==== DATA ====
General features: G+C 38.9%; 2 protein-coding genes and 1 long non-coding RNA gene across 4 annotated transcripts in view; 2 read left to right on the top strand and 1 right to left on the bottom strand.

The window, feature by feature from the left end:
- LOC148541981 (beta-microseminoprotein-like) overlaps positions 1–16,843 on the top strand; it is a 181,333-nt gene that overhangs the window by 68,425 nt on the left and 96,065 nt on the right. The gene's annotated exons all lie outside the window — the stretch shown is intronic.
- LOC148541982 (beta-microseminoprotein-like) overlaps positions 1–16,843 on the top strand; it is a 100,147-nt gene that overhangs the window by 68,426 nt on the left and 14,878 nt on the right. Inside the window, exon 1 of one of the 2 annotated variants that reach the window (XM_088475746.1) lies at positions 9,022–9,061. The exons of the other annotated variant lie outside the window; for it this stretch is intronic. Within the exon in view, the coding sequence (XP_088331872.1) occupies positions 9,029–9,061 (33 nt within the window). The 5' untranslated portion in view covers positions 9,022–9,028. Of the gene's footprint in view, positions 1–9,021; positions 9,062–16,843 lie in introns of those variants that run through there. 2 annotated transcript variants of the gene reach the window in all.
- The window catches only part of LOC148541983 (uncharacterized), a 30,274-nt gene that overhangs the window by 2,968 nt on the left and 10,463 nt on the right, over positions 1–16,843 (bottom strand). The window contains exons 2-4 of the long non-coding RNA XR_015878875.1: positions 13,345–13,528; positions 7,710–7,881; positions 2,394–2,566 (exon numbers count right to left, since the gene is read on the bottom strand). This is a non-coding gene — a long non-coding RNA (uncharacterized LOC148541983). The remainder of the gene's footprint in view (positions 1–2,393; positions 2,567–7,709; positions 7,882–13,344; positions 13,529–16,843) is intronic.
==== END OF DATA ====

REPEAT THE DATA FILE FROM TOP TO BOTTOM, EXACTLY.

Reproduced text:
General features: G+C 38.9%; 2 protein-coding genes and 1 long non-coding RNA gene across 4 annotated transcripts in view; 2 read left to right on the top strand and 1 right to left on the bottom strand.

The window, feature by feature from the left end:
- LOC148541981 (beta-microseminoprotein-like) overlaps positions 1–16,843 on the top strand; it is a 181,333-nt gene that overhangs the window by 68,425 nt on the left and 96,065 nt on the right. The gene's annotated exons all lie outside the window — the stretch shown is intronic.
- LOC148541982 (beta-microseminoprotein-like) overlaps positions 1–16,843 on the top strand; it is a 100,147-nt gene that overhangs the window by 68,426 nt on the left and 14,878 nt on the right. Inside the window, exon 1 of one of the 2 annotated variants that reach the window (XM_088475746.1) lies at positions 9,022–9,061. The exons of the other annotated variant lie outside the window; for it this stretch is intronic. Within the exon in view, the coding sequence (XP_088331872.1) occupies positions 9,029–9,061 (33 nt within the window). The 5' untranslated portion in view covers positions 9,022–9,028. Of the gene's footprint in view, positions 1–9,021; positions 9,062–16,843 lie in introns of those variants that run through there. 2 annotated transcript variants of the gene reach the window in all.
- The window catches only part of LOC148541983 (uncharacterized), a 30,274-nt gene that overhangs the window by 2,968 nt on the left and 10,463 nt on the right, over positions 1–16,843 (bottom strand). The window contains exons 2-4 of the long non-coding RNA XR_015878875.1: positions 13,345–13,528; positions 7,710–7,881; positions 2,394–2,566 (exon numbers count right to left, since the gene is read on the bottom strand). This is a non-coding gene — a long non-coding RNA (uncharacterized LOC148541983). The remainder of the gene's footprint in view (positions 1–2,393; positions 2,567–7,709; positions 7,882–13,344; positions 13,529–16,843) is intronic.